URI KAUFMAN’S Eighteen Days in October: The Yom Kippur War and How It Created the Modern Middle East could almost serve as the prooftext for Tolstoy’s view of warfare. Eighteen Days is military history at its best, a page-turner of the first order. Thumbing through my volume this morning in preparation for this column, I was seized with a great desire to sit down and read it again, only three months after the last time.

Though this is Kaufman’s first book, he is a natural storyteller, and he writes with verve and humor, particularly in his portrayals of the main players and their rivalries, which played no small part in the unfolding action. Neither is he a trained historian, but he demonstrates a thorough command of all the available material, to which he devoted over 20 years of research.

Even the dramatic preemptive strike at the outset of the Six Day War that tipped the balance decisively in Israel’s favor was not an example of perfect human planning. True, Israel had hacked Egypt’s radar system and could see its vulnerabilities in tracking incoming planes. But the decision to strike was born of panic as much as cool-headed planning: the IDF chief of staff had experienced a mental collapse, the nation’s leaders were debating the resort to nuclear weapons, and General Ariel Sharon had even dropped a suggestion of a military coup.

Had anything gone wrong with the initial strike, Israel’s skies would have been completely undefended for two hours and the nation vulnerable to counterattack, as pilots returned to base, refueled, and took off again. A computer model gave Israel no more than a 30% chance of success.

In the Yom Kippur War, huge mistakes were made in both strategy and tactics. The 14th Armored Brigade was sent to clear a road for Israeli tanks to the Suez Canal, but not provided with available reconnaissance photos that would have shown how well dug-in Egyptian forces were, and the need for prior air support to soften up the enemy. The commander, Amnon Reshef, would later term the failure to supply that crucial intelligence “criminal negligence.”

Crucial battles, and even the eventual outcome, were determined by contingencies that could not have been predicted. The Israeli tank corps was being devastated by a new weapon: Sagger wire-guided missiles that could be fired by a lone soldier lying on the ground at a distance of nearly two miles. Yet in the heat of the battle, Israeli tank commanders improvised a means to limit the Saggers’ effectiveness. Whenever the tell-tale red dot emitted by a Sagger operator was seen, all the tanks would begin swerving rapidly to kick up dirt, and thereby blinding the operator of the Sagger. (This story is told in Dan Senor and Saul Singer’s Start-Up Nation.)

A massive metal pontoon bridge, which had to be assembled and unrolled under fire, was the key to getting sufficient Israeli tanks across the Suez Canal. Yet if there had been a breakdown of a single tank or other vehicle in the one-lane procession bringing the bridge to the Canal, with virtual quicksand on either side of the road, it might never have arrived.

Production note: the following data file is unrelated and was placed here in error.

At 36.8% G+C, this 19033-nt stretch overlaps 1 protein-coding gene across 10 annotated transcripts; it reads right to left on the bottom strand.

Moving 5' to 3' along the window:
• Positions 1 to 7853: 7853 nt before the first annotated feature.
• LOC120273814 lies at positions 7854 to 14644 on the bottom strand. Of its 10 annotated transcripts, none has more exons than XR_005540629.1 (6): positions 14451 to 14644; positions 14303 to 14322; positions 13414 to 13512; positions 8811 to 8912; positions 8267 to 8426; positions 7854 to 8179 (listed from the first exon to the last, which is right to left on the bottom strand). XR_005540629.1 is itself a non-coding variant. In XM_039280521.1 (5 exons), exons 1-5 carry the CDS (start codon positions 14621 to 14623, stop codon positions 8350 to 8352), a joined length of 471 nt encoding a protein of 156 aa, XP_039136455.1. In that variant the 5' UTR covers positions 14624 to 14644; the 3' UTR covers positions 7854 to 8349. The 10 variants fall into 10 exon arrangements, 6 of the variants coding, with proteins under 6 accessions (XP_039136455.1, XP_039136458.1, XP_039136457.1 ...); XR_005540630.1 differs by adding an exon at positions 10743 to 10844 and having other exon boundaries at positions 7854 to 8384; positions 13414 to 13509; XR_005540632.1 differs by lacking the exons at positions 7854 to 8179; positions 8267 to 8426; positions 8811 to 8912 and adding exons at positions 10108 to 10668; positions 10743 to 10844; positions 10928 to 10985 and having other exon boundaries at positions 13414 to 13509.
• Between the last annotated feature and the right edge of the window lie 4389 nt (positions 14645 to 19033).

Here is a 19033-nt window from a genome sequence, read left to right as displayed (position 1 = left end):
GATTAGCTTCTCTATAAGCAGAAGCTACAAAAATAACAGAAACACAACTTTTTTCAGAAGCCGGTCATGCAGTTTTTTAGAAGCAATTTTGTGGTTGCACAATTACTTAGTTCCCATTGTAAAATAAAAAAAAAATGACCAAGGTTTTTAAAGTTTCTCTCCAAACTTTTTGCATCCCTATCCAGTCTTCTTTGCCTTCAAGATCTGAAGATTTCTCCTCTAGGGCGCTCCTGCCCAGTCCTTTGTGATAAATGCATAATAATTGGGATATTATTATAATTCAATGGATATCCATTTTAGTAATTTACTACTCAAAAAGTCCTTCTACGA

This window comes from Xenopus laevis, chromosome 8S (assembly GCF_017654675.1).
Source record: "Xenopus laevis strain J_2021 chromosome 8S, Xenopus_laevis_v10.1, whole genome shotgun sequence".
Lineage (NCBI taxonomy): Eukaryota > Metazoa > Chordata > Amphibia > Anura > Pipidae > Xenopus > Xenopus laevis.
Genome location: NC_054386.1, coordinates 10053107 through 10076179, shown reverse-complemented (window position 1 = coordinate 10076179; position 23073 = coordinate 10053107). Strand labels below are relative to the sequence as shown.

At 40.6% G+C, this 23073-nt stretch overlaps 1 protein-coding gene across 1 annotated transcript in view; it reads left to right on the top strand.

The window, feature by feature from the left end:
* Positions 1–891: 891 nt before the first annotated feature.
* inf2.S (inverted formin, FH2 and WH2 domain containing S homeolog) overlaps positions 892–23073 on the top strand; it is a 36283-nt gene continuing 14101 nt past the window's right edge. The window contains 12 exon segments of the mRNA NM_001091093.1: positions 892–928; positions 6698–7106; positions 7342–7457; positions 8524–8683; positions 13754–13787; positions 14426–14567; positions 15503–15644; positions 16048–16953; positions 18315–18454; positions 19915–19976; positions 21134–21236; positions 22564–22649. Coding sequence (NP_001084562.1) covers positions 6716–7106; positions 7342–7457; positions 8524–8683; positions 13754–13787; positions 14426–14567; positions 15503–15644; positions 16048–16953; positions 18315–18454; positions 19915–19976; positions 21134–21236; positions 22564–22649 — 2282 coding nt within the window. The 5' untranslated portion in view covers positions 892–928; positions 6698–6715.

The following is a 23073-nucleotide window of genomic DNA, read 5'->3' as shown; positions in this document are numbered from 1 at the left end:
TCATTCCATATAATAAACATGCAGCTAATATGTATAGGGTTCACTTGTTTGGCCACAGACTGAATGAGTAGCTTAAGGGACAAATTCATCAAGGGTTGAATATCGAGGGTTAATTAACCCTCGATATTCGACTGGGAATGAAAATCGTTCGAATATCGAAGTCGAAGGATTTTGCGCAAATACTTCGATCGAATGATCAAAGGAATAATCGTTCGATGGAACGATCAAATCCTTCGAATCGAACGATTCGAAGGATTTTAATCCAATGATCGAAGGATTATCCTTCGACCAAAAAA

Once the bridge was assembled, too many tanks charged onto it too fast and tore it apart. That tear could have become the “nail of the horse’s shoe,” for want of which the kingdom was lost. What saved the day was the idea of an unknown soldier — “someone” in Kaufman’s account — to tie the separated pieces of the torn bridge together using cable and remove the heavy steel plate from a bridging tank and attach it to cover the tear in the bridge.

Other times, unfathomable and therefore unpredictable courage turned the tide against all odds. A small Israeli force, whose only tank was quickly knocked out, found itself facing two full Egyptian battalions near the Egyptian town of Serapheum. A single soldier, Asa Kadmouni, who had lost almost all feeling in his right hand from an old army injury, killed 30 Egyptian soldiers in a truck with a shoulder-fired missile. Then he destroyed another truck before his missiles ran out. Armed with only a rifle and hand grenades, he jumped from place to place on the roof of the house in which his fellow soldiers had taken refuge, killing any Egyptians who came near. By the time he was rescued after four hours, he was down to just seven bullets, with no grenades. An intercepted Egyptian radio message proclaimed that there was a “crazy Jew on the roof” who could not be killed.

In the diplomatic realm, brilliant men made elementary and costly mistakes. Secretary of State Henry Kissinger prevented Israeli forces from completing the encirclement of Egypt’s Third Army. But in pushing through a cease-fire resolution at the UN, he neglected to extract from the Saudis and other Arab oil producers a commitment to end their oil embargo and roll back cutbacks in production, in return for restraining the Israelis just hours short of complete victory.

WHY HAVE I devoted so much space to Tolstoy’s view of warfare as largely determined by thousands of contingencies that no “science of warfare” can predict, and provided numerous examples of such contingencies from the Yom Kippur War? Others would call those contingencies “luck.” The first question that Napoleon is said to have asked about any officer was: Is he lucky?

But we have another word for contingencies, or luck, if you will: Hashgachah. The source for the quick-witted improvisation and courage of Israeli soldiers, for all the sometimes incredible mistakes made by our enemies, is Hashgachah pratis, Divine Providence. And we forget that at our peril.


(Originally featured in Mishpacha, Issue 1007. Yonoson Rosenblum may be contacted directly at rosenblum@mishpacha.com)